If there is a vicesimus. This is one of many blunders which of phrases to be put into Latin, the English is would not occur under the reformed pronunciation generally written too, sometimes before the Latin of Latin. So too we find triginter for triginta. and sometimes after it, each phrase as it may But the worst feature of all the sets of papers I chance; where the English is not written, the have ever examined is the parsing. A great many Latin phrases which the boy knows are written boys and girls have apparently never parsed a down often without any hint if he has left anything word: only so can I understand how they could be out. The result is that, if the first phrase be content to parse a verb by giving its principal omitted, all the others appear to render the wrong parts, a poun with its genitive case and perhaps English. When only one or two are out of place, gender. Now parsing is not an interesting exerit is difficult for the examiner to know whether cise, but it is generally recognised to be necessary; credit should be given for them or not. Pupils yet it is quite clear both that most teachers ought to be very carefully taught how to arrange neglect it, and that those who do not have very their answers so as to be clear at the first glance. hazy ideas as to what it means. It is strange that Not uncommon is a horrid distortion of orderliness such bodies as the Headmasters' Conference do by which two or three declensions are mixed up not agree upon some form of parsing to be adopted together. It is almost incredibie, but it is true, by all schools. More than one is possible. "To that when asked to decline par, felix, and acer, quite take, for instance, caperes: it might be parsed in two a number will write something like this :-par simple ways, the one being the reverse of the felix acer, param felicem acrem, parum felice acre, other in order. Thus:and so on through the whole list.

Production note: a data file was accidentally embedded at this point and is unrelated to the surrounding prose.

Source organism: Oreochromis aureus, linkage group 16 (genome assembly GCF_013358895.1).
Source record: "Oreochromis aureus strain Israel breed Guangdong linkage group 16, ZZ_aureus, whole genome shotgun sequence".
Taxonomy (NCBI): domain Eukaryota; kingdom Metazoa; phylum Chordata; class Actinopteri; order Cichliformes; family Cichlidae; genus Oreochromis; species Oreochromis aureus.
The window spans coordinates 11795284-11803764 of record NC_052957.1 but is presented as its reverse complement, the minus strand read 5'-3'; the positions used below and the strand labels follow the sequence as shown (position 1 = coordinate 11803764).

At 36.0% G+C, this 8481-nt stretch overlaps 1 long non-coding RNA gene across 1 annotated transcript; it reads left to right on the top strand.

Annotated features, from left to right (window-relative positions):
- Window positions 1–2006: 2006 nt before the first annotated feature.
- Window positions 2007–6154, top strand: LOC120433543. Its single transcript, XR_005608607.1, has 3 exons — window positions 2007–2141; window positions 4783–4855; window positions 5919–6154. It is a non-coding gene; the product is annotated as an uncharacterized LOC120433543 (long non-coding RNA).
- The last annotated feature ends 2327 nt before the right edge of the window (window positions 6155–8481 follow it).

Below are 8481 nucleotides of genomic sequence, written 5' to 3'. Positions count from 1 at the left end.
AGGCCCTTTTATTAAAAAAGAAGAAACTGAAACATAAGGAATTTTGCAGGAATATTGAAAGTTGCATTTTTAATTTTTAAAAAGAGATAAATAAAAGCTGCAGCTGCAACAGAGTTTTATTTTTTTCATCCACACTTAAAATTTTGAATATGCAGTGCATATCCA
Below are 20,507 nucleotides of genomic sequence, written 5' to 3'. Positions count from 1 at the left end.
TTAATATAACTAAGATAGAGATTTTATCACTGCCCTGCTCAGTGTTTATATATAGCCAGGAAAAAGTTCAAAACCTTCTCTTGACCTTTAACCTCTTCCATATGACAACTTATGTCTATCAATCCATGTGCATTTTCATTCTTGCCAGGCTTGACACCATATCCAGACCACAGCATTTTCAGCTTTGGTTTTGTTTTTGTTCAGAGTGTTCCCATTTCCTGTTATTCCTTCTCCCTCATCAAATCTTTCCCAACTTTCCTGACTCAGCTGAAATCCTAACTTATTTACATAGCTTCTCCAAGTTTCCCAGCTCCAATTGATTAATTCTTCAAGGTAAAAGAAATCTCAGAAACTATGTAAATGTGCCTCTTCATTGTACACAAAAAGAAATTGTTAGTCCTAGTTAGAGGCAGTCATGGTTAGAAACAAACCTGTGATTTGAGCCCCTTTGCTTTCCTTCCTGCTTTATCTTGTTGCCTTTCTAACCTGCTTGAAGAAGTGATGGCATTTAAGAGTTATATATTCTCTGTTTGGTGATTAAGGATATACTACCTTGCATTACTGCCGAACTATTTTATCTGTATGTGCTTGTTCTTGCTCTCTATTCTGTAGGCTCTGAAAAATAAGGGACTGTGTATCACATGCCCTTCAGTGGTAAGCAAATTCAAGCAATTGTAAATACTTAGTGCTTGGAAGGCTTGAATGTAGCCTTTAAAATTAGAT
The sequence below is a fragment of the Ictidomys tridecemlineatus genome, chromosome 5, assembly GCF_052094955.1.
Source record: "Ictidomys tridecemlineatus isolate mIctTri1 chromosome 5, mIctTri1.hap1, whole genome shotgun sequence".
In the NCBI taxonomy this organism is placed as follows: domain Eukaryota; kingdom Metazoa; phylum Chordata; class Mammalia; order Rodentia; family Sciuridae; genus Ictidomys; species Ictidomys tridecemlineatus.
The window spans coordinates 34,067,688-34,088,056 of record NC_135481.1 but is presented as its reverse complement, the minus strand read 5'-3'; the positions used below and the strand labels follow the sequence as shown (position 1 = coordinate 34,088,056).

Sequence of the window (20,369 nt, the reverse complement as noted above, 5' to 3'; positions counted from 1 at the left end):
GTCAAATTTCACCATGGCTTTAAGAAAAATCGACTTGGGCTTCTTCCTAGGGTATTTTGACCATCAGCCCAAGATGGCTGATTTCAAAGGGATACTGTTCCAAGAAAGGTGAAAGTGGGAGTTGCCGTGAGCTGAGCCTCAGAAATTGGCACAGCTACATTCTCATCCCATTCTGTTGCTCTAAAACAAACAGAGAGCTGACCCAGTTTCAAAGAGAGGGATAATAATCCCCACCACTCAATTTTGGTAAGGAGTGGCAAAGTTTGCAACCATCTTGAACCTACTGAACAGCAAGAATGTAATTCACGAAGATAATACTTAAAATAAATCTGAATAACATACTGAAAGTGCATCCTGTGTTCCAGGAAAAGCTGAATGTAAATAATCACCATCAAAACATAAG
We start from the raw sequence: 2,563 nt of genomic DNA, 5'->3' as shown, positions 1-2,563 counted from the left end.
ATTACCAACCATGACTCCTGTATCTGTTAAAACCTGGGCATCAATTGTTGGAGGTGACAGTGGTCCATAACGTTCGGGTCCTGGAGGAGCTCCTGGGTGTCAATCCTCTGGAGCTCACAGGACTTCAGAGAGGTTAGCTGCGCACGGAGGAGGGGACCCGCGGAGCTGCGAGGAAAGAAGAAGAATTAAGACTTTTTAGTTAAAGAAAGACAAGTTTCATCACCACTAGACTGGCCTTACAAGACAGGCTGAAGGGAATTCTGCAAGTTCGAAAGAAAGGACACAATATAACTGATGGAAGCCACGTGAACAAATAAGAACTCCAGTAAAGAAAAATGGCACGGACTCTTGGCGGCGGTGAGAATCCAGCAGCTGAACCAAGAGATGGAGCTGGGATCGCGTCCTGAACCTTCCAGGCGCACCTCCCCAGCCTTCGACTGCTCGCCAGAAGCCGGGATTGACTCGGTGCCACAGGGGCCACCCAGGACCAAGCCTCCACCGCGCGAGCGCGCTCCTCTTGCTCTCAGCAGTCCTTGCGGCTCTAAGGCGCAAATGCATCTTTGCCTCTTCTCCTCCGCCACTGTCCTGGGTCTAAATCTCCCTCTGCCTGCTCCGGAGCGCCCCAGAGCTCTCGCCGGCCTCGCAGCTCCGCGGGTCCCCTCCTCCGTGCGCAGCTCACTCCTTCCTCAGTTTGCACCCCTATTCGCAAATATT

(1) Caperes: 2nd sing. impf. subj. act. of a verb It is also essential that they should be trained to of the 3rd conj., capio, capere, cepi, captum (here understand the questions before writing the follows subject, if it is taken out of a sentence).

The greatest number of mistakes are (2) Verb, 3rd conj., capio, capere, cepi, captum, due to mistaking the questions; and comparatively sbj. impf. sing., 2nd." (Subject as before.) few papers are quite free from this fault

, which Personally, I use the first, but it is a matter of might be avoided if the pupil were taught to read taste.

37,

answers.

No.

VOL. 4.]

B

For the other parts of speech we have, in this Lastly (5), a word is sometimes parsed quite formula :